Teenage protesters are seen by some commentators and sections of the media as uninformed bandwagon activists, radicals, or both. Such perceptions might explain the increasing criticism of youth protests. They might still attract attention, but who are they appealing to? Adults often ignore the individual aims of each protest, seeing ignorant petulance instead. Politicians can be equally dismissive, seeing teenagers as puppets of parties and movements, rather than informed people. Even I, as a teenager, feel alienated by the uncompromising intransigence of most youth strikes.

A pro-Palestinian protester interrupts the Carols by Candlelight concert in Melbourne on Sunday.Credit: AAP

But it would be unfair to criticise the youth for the misinterpretation of their protests.I venture that this is a mistranslation of intention. What feels like passion when you are a protester can seem like aggression when you are an observer.

Protesters are disruptors, and creating the discomfort that attracts attention can also repel people. The Carols by Candlelight interrupters upset the public via their approach, not their beliefs; by being controversial, protests can gain attention but lose support.

Protests are also not platforms for debate. Taking a yes or no stance, choosing Israel or Palestine, limits the opportunity for critical conversation, which is crucial to gaining wider support.

Sometimes, the act of protest overshadows the issue. For example, the recent strikes generated more discussions about school absenteeism than the war itself.

This is where it becomes important to distinguish between what rally-style protests can achieve, and what they can’t. Strikes might garner attention, but that’s not the same as offering a solution.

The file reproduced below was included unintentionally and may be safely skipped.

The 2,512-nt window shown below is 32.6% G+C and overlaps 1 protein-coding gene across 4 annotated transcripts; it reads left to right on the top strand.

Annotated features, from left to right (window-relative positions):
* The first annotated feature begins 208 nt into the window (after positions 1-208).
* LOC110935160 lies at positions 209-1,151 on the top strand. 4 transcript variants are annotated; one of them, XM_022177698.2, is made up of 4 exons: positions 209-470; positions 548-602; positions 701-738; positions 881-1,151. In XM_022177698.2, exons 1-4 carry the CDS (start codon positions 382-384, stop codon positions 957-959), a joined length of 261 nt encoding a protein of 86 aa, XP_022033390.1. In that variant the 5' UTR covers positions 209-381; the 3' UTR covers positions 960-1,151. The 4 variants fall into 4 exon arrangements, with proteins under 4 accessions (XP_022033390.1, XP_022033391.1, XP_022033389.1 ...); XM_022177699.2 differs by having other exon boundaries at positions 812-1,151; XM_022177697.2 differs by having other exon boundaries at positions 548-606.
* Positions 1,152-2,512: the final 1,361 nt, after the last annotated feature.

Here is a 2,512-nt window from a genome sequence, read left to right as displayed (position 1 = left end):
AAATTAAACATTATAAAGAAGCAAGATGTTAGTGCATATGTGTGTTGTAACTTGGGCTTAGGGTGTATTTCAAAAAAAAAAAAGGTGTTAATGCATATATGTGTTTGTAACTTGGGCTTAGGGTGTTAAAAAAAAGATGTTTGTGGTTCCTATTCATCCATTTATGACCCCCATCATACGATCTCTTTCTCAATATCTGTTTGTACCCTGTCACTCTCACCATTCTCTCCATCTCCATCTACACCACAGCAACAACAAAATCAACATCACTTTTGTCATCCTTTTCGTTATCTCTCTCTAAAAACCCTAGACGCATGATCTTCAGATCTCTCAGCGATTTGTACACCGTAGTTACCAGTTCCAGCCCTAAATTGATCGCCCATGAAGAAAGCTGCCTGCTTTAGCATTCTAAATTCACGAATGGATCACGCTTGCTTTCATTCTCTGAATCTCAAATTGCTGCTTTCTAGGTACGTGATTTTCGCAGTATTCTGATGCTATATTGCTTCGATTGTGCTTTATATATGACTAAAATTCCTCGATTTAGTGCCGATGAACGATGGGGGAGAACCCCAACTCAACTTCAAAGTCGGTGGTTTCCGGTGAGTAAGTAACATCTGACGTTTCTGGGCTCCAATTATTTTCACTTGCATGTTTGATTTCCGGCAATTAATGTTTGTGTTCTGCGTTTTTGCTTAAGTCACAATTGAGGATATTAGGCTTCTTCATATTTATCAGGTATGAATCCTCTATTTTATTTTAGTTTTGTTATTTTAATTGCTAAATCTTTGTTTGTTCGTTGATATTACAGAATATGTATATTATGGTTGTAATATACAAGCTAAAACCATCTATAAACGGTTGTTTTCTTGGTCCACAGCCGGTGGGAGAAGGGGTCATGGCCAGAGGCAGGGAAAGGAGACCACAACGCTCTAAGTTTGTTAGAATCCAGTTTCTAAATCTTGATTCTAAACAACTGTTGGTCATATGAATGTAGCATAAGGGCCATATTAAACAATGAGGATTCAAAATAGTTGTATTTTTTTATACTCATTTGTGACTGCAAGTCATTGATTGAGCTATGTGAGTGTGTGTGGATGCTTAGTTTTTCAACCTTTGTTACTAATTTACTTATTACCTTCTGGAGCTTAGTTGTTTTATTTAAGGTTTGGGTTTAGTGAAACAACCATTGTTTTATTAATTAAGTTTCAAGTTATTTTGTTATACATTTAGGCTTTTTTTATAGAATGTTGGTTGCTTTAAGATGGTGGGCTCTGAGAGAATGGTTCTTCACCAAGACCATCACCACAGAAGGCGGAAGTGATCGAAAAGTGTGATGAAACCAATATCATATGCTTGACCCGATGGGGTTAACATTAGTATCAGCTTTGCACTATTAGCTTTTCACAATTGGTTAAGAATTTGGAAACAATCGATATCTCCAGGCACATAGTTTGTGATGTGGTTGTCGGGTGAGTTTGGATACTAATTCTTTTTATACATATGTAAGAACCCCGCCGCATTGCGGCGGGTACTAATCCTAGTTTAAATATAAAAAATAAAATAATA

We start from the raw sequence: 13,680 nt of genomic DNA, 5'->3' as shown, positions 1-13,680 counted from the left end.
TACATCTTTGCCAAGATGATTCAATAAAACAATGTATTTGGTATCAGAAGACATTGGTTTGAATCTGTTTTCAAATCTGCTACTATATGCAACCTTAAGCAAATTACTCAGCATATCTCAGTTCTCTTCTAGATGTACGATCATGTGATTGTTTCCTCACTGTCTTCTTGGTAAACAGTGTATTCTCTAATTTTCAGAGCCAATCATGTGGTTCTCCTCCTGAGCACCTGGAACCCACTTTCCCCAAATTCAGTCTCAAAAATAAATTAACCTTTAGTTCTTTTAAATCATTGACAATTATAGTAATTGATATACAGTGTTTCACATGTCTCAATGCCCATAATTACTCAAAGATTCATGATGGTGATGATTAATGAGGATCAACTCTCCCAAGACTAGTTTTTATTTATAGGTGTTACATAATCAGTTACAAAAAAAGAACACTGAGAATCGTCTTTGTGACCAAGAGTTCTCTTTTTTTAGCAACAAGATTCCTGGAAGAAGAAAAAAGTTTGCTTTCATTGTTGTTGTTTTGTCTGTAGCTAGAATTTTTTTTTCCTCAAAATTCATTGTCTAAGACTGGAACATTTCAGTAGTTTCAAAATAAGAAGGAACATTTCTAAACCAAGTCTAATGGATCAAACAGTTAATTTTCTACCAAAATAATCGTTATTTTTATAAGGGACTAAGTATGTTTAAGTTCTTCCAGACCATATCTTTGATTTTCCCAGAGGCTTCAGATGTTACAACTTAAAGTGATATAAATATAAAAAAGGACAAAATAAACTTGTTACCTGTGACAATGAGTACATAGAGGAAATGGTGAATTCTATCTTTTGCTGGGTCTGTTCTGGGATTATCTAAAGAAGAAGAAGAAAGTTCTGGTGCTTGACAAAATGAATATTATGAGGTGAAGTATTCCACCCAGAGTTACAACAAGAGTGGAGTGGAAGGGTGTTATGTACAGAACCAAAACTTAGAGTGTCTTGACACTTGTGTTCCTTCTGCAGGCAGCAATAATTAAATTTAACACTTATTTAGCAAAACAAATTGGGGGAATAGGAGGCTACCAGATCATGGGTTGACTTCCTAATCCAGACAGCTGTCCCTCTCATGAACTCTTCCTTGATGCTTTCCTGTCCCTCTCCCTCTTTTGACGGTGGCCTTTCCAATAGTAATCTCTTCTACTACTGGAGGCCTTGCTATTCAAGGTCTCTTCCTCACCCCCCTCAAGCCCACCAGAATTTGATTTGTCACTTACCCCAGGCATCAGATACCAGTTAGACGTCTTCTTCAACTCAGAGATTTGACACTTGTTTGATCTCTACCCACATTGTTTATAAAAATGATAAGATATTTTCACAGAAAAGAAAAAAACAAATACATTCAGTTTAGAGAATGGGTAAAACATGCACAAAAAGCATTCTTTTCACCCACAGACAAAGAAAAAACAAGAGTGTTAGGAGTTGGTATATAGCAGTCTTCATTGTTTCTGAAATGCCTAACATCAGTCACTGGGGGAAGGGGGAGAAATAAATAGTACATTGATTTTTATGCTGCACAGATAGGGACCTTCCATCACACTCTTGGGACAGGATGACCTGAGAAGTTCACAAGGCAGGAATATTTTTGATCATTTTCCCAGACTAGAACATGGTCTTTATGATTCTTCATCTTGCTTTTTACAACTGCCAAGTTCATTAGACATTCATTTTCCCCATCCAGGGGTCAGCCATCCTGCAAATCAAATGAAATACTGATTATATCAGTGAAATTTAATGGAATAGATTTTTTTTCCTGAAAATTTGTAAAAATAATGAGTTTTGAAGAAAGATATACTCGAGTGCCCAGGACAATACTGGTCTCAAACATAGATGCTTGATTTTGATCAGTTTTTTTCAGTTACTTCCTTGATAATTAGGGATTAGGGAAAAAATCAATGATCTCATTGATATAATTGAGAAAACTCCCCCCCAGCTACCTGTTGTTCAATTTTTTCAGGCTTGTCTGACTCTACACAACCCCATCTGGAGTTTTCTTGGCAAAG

Security staff remove a protester who interrupted Carols by Candlelight in Melbourne on Sunday.Credit: AAP

Consider the US civil rights movement. Malcolm X generated outrage, but Martin Luther King Jr discussed solutions with politicians and organisations. That coalescence of protest styles reached an extraordinarily broad range of people.

So Gen Z must widen our idea of what a protest is. We need to practise multifaceted activism – not just striking, but penning opinion pieces, writing to MPs, and organising conferences to gain much wider support.

If I had organised an “anti-strike strike” instead of writing this piece, the public would have seen my stance but not the rationale behind it; a reasoned argument can be far more effective than a wall of senseless anger.

Now is the winter of our discontent. But winters have been braved before; we need to take a step back from our fear and face this storm with calm fortitude. Our current approach to protesting exposes us to the risk of being dismissed as naive, angry children. By shifting from generating hysteria to outlining solutions, we invite the world to listen to us. And that’s when we’ll achieve something great.

Saria Ratnam is a Melbourne high school student and writer who does volunteer work for several environmental organisations.

The Opinion newsletter is a weekly wrap of views that will challenge, champion and inform your own. Sign up here.

Copyright © 2023



Brisbane Times – Latest News Gen Z generation of protest get it right

Tagged , , . Bookmark the permalink.

About Abu Hamza

Abu Hamza is member of Business Bee Staff

Comments are closed.